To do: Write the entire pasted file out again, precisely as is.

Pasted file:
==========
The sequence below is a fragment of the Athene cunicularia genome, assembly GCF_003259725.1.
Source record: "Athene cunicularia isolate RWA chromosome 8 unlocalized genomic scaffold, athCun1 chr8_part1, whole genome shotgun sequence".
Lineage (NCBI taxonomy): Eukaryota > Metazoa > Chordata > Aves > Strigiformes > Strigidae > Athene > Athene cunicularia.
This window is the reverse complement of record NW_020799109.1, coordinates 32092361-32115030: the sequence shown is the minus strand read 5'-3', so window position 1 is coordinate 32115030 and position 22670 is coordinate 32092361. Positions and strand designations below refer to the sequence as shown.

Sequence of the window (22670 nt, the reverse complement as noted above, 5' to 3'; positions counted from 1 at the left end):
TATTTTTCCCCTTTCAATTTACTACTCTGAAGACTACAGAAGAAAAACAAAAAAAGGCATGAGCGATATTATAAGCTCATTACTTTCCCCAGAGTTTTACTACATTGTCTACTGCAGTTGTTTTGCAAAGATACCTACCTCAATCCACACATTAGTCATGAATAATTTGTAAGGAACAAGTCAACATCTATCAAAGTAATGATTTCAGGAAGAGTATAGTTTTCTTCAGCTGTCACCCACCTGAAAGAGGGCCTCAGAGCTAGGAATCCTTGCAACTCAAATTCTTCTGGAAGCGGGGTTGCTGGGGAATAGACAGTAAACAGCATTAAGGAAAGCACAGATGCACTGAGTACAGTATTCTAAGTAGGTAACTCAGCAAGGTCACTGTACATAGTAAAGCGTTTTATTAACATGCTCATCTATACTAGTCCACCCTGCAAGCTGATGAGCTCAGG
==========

The sequence below is a fragment of the Athene cunicularia genome, assembly GCF_003259725.1.
Source record: "Athene cunicularia isolate RWA chromosome 8 unlocalized genomic scaffold, athCun1 chr8_part1, whole genome shotgun sequence".
Lineage (NCBI taxonomy): Eukaryota > Metazoa > Chordata > Aves > Strigiformes > Strigidae > Athene > Athene cunicularia.
This window is the reverse complement of record NW_020799109.1, coordinates 32092361-32115030: the sequence shown is the minus strand read 5'-3', so window position 1 is coordinate 32115030 and position 22670 is coordinate 32092361. Positions and strand designations below refer to the sequence as shown.

Sequence of the window (22670 nt, the reverse complement as noted above, 5' to 3'; positions counted from 1 at the left end):
TATTTTTCCCCTTTCAATTTACTACTCTGAAGACTACAGAAGAAAAACAAAAAAAGGCATGAGCGATATTATAAGCTCATTACTTTCCCCAGAGTTTTACTACATTGTCTACTGCAGTTGTTTTGCAAAGATACCTACCTCAATCCACACATTAGTCATGAATAATTTGTAAGGAACAAGTCAACATCTATCAAAGTAATGATTTCAGGAAGAGTATAGTTTTCTTCAGCTGTCACCCACCTGAAAGAGGGCCTCAGAGCTAGGAATCCTTGCAACTCAAATTCTTCTGGAAGCGGGGTTGCTGGGGAATAGACAGTAAACAGCATTAAGGAAAGCACAGATGCACTGAGTACAGTATTCTAAGTAGGTAACTCAGCAAGGTCACTGTACATAGTAAAGCGTTTTATTAACATGCTCATCTATACTAGTCCACCCTGCAAGCTGATGAGCTCAGG